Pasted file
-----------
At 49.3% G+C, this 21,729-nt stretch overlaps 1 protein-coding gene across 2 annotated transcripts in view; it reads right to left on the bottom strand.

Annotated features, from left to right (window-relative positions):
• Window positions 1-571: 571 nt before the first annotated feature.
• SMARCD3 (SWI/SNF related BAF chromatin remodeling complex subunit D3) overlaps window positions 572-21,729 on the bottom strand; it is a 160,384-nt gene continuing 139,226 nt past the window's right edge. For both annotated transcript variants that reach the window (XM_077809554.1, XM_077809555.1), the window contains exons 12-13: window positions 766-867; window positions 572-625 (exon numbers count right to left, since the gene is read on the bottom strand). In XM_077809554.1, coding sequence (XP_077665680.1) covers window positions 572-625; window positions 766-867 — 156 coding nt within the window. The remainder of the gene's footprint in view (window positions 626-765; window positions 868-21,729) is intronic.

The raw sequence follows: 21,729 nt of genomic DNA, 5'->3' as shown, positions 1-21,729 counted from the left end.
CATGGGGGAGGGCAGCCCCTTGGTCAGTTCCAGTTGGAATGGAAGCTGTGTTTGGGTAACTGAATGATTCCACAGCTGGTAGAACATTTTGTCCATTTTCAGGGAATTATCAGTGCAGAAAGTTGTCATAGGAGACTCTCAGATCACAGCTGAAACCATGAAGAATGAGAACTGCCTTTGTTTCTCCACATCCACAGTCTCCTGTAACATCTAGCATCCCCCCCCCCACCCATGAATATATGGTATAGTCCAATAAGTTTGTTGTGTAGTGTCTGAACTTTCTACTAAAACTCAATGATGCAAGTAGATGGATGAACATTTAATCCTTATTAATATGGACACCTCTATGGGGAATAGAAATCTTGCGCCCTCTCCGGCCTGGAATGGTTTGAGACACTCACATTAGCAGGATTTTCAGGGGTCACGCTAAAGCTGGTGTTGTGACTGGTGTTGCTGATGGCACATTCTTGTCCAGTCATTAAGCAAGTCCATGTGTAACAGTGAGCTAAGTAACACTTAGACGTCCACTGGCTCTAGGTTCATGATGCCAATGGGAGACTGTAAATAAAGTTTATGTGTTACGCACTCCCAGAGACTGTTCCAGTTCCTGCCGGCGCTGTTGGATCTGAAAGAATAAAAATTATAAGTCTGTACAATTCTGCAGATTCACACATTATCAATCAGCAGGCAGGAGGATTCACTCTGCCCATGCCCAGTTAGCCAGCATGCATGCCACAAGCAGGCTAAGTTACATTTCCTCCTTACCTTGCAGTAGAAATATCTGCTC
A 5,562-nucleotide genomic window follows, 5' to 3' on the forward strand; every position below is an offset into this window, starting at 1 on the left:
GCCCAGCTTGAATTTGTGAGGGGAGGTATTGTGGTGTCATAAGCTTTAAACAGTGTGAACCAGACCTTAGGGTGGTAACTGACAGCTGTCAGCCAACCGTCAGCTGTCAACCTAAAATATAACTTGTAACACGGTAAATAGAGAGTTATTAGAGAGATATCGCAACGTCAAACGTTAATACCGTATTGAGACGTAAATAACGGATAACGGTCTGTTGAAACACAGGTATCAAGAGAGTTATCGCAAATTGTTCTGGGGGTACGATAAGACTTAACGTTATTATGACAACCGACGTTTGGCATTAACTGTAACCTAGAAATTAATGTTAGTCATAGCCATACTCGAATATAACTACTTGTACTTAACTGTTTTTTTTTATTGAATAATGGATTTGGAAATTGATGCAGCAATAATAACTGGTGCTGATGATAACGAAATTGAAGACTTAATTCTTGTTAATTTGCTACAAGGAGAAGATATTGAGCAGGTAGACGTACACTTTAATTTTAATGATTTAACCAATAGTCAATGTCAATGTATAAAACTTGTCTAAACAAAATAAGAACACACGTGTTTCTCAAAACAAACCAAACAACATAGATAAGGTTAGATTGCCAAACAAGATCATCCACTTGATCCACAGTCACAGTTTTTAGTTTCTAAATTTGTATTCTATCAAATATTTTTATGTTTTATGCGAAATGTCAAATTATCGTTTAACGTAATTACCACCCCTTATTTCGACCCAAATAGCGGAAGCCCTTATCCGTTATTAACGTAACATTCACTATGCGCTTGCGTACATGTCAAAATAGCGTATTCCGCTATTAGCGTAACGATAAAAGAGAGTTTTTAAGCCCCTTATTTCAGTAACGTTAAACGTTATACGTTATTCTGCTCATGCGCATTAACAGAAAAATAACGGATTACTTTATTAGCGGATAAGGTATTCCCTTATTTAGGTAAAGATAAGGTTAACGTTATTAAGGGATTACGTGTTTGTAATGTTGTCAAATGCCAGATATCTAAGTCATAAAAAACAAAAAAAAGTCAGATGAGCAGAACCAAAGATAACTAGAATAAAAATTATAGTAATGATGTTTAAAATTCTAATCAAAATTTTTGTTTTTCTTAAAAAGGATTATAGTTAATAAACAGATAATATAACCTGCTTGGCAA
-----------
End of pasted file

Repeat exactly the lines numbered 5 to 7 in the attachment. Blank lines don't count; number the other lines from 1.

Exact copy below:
The raw sequence follows: 21,729 nt of genomic DNA, 5'->3' as shown, positions 1-21,729 counted from the left end.
CATGGGGGAGGGCAGCCCCTTGGTCAGTTCCAGTTGGAATGGAAGCTGTGTTTGGGTAACTGAATGATTCCACAGCTGGTAGAACATTTTGTCCATTTTCAGGGAATTATCAGTGCAGAAAGTTGTCATAGGAGACTCTCAGATCACAGCTGAAACCATGAAGAATGAGAACTGCCTTTGTTTCTCCACATCCACAGTCTCCTGTAACATCTAGCATCCCCCCCCCCACCCATGAATATATGGTATAGTCCAATAAGTTTGTTGTGTAGTGTCTGAACTTTCTACTAAAACTCAATGATGCAAGTAGATGGATGAACATTTAATCCTTATTAATATGGACACCTCTATGGGGAATAGAAATCTTGCGCCCTCTCCGGCCTGGAATGGTTTGAGACACTCACATTAGCAGGATTTTCAGGGGTCACGCTAAAGCTGGTGTTGTGACTGGTGTTGCTGATGGCACATTCTTGTCCAGTCATTAAGCAAGTCCATGTGTAACAGTGAGCTAAGTAACACTTAGACGTCCACTGGCTCTAGGTTCATGATGCCAATGGGAGACTGTAAATAAAGTTTATGTGTTACGCACTCCCAGAGACTGTTCCAGTTCCTGCCGGCGCTGTTGGATCTGAAAGAATAAAAATTATAAGTCTGTACAATTCTGCAGATTCACACATTATCAATCAGCAGGCAGGAGGATTCACTCTGCCCATGCCCAGTTAGCCAGCATGCATGCCACAAGCAGGCTAAGTTACATTTCCTCCTTACCTTGCAGTAGAAATATCTGCTC
A 5,562-nucleotide genomic window follows, 5' to 3' on the forward strand; every position below is an offset into this window, starting at 1 on the left: